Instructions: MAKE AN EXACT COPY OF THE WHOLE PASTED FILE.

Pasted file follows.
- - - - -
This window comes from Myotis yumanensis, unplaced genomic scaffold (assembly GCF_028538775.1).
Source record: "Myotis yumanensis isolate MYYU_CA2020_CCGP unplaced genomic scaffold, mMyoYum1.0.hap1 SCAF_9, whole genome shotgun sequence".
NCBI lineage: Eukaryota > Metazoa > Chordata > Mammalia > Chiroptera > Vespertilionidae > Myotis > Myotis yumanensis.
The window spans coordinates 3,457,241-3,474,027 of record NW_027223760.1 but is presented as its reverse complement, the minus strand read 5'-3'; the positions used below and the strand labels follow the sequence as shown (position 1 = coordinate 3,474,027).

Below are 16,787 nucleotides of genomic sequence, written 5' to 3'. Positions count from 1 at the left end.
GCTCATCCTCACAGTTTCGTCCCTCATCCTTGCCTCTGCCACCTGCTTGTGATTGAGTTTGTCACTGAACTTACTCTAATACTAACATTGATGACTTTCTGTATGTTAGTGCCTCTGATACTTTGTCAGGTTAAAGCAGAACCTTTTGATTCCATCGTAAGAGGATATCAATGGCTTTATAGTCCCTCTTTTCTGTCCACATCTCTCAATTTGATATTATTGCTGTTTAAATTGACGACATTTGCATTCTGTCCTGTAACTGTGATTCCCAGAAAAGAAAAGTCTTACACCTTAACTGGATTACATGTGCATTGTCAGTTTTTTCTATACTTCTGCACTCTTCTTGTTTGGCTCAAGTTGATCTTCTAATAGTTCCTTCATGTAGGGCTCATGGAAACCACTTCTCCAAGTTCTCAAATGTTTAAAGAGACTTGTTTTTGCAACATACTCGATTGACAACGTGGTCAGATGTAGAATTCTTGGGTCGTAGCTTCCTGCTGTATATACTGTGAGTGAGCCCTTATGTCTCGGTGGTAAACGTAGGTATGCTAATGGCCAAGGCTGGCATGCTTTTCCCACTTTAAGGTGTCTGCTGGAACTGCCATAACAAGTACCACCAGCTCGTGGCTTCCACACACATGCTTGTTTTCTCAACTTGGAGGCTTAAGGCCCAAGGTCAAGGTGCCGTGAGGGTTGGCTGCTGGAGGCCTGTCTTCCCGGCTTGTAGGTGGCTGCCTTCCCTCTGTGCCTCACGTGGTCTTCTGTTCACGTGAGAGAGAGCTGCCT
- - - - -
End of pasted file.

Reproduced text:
This window comes from Myotis yumanensis, unplaced genomic scaffold (assembly GCF_028538775.1).
Source record: "Myotis yumanensis isolate MYYU_CA2020_CCGP unplaced genomic scaffold, mMyoYum1.0.hap1 SCAF_9, whole genome shotgun sequence".
NCBI lineage: Eukaryota > Metazoa > Chordata > Mammalia > Chiroptera > Vespertilionidae > Myotis > Myotis yumanensis.
The window spans coordinates 3,457,241-3,474,027 of record NW_027223760.1 but is presented as its reverse complement, the minus strand read 5'-3'; the positions used below and the strand labels follow the sequence as shown (position 1 = coordinate 3,474,027).

Below are 16,787 nucleotides of genomic sequence, written 5' to 3'. Positions count from 1 at the left end.
GCTCATCCTCACAGTTTCGTCCCTCATCCTTGCCTCTGCCACCTGCTTGTGATTGAGTTTGTCACTGAACTTACTCTAATACTAACATTGATGACTTTCTGTATGTTAGTGCCTCTGATACTTTGTCAGGTTAAAGCAGAACCTTTTGATTCCATCGTAAGAGGATATCAATGGCTTTATAGTCCCTCTTTTCTGTCCACATCTCTCAATTTGATATTATTGCTGTTTAAATTGACGACATTTGCATTCTGTCCTGTAACTGTGATTCCCAGAAAAGAAAAGTCTTACACCTTAACTGGATTACATGTGCATTGTCAGTTTTTTCTATACTTCTGCACTCTTCTTGTTTGGCTCAAGTTGATCTTCTAATAGTTCCTTCATGTAGGGCTCATGGAAACCACTTCTCCAAGTTCTCAAATGTTTAAAGAGACTTGTTTTTGCAACATACTCGATTGACAACGTGGTCAGATGTAGAATTCTTGGGTCGTAGCTTCCTGCTGTATATACTGTGAGTGAGCCCTTATGTCTCGGTGGTAAACGTAGGTATGCTAATGGCCAAGGCTGGCATGCTTTTCCCACTTTAAGGTGTCTGCTGGAACTGCCATAACAAGTACCACCAGCTCGTGGCTTCCACACACATGCTTGTTTTCTCAACTTGGAGGCTTAAGGCCCAAGGTCAAGGTGCCGTGAGGGTTGGCTGCTGGAGGCCTGTCTTCCCGGCTTGTAGGTGGCTGCCTTCCCTCTGTGCCTCACGTGGTCTTCTGTTCACGTGAGAGAGAGCTGCCT